In another ill-fated practice, small businesses neglect to enforce strong access credentials. "Small companies frequently use weak passwords," says Rosen. It is common for third-party vendors and contractors to use weak passwords when logging into large enterprise networks; these include networks for stores like Target or Home Depot. Often the small company employee is using the same password they use everywhere, whether for their personal Facebook account, Gmail account, or financial account.
That's why hackers who confirm a username and password for any account on the Internet will try that same combination of credentials on other sites they attempt to hack into, and why re-using credentials is a very bad idea. Logon credentials are only as good as password policy and policy enforcement. If the small enterprise can't enforce the use of long, complex, unique passwords, then they and their larger customers should expect to be infected.
Small business behaviors that invite trouble from attackers are as numerous as they are infamous. Small enterprise security policies that don't quell missteps such as employee downloads of unauthorized software, rogue Wi-Fi installations, and password sharing will actually promote such behaviors. If big business is going to suffer under these ties, they have to find a way to manage those relationships and their threat-laden baggage.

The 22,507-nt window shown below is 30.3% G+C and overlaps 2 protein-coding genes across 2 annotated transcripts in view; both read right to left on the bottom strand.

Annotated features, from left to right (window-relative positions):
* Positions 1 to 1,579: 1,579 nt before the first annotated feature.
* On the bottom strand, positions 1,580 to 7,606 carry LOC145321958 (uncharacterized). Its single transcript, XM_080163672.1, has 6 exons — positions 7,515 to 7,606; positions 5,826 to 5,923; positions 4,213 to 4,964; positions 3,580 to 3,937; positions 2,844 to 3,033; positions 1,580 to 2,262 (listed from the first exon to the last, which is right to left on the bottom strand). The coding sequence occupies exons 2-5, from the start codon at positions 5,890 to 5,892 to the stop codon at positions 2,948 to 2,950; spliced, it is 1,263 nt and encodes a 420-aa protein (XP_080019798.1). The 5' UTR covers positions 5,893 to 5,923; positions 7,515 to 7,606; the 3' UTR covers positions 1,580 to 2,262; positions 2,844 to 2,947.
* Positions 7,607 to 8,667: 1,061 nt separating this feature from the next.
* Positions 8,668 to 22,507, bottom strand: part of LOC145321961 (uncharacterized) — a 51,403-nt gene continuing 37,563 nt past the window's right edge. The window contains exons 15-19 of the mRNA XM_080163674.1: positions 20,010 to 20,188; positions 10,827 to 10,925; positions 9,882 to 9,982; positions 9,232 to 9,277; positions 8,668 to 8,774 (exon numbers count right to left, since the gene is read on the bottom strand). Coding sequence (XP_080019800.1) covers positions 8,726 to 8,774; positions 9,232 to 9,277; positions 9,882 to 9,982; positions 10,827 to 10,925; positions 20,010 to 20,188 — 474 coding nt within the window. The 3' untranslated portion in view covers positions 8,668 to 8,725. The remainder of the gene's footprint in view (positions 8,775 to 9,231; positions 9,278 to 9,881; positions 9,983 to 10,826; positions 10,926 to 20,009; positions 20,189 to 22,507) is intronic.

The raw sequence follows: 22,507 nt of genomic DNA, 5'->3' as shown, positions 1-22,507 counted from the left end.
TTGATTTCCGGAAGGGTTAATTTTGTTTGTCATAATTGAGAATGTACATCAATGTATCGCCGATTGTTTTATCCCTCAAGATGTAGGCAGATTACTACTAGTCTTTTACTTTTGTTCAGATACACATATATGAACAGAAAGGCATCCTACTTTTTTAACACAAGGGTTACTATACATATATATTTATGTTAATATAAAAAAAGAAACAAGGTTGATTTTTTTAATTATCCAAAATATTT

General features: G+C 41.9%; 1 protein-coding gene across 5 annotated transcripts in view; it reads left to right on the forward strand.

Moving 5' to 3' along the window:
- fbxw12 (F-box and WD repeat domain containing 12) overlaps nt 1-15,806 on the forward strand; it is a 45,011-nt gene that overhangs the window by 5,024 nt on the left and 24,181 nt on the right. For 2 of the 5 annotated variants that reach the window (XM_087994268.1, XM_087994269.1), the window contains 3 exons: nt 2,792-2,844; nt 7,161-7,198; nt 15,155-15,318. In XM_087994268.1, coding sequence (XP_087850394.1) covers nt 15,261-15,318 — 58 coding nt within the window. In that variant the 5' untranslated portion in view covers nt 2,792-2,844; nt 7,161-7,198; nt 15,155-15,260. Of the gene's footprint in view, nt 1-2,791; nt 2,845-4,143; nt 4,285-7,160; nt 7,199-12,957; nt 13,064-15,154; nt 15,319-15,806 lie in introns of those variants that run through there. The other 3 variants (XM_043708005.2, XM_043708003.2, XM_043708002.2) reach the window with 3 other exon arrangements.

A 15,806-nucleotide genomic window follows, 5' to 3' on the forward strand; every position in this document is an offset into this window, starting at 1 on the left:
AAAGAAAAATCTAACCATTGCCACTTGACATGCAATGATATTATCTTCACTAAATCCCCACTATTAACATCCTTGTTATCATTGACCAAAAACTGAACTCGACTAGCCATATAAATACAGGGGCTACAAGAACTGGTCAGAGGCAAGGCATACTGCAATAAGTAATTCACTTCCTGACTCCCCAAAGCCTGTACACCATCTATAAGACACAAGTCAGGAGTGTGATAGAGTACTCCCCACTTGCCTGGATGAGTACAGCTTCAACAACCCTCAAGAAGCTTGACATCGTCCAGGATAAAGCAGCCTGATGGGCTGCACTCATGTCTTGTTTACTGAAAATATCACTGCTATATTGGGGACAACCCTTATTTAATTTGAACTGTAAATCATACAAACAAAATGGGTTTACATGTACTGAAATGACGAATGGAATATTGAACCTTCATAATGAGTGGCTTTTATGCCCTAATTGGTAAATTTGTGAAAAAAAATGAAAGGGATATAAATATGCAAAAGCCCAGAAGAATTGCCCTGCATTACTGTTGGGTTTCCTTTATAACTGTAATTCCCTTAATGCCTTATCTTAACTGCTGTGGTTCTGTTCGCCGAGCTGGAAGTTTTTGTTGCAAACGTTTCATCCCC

Mitigating the small company as security hole
To mitigate the security vulnerabilities that small companies bring to the table, the big enterprise has to move from a trust but verify model to a least privilege, zero trust model when working with these organizations. Permit the least access and permissions necessary to do the work required. Consider anything outside or inside the network as untrusted. Standard best practices when using least privilege, zero trust include network segmentation and enforcing up to date patch management, says Rosen.
Implement Privileged Identity Management (PIM) so that even if credentials are stolen it's very hard for the hackers to move laterally in the network. Privileged identity management makes it very hard to compromise another account. And those credentials are always rotated. "Even if they grab the credential, it's not useful for very long," says Rosen.
Big business should ensure that small businesses come into the enterprise with two-factor authentication. "The old expense of $75- to $100-per user for two-factor authentication no longer applies. Enterprises can now implement two-factor authentication at reasonable rates," says Rosen.
Large enterprises should use multiple intelligent, polymorphic next-generation threat detection technologies such as (but hardly limited to) behavior-based IDS/IPS and cloud-based web security scanning. These will help them to enforce the zero trust model and to find breaches that are coming in and that have already come in from the perimeter, whether from small concerns or otherwise. "The breaches are going to come in," says Rosen. It's a matter of mitigation, not elimination.
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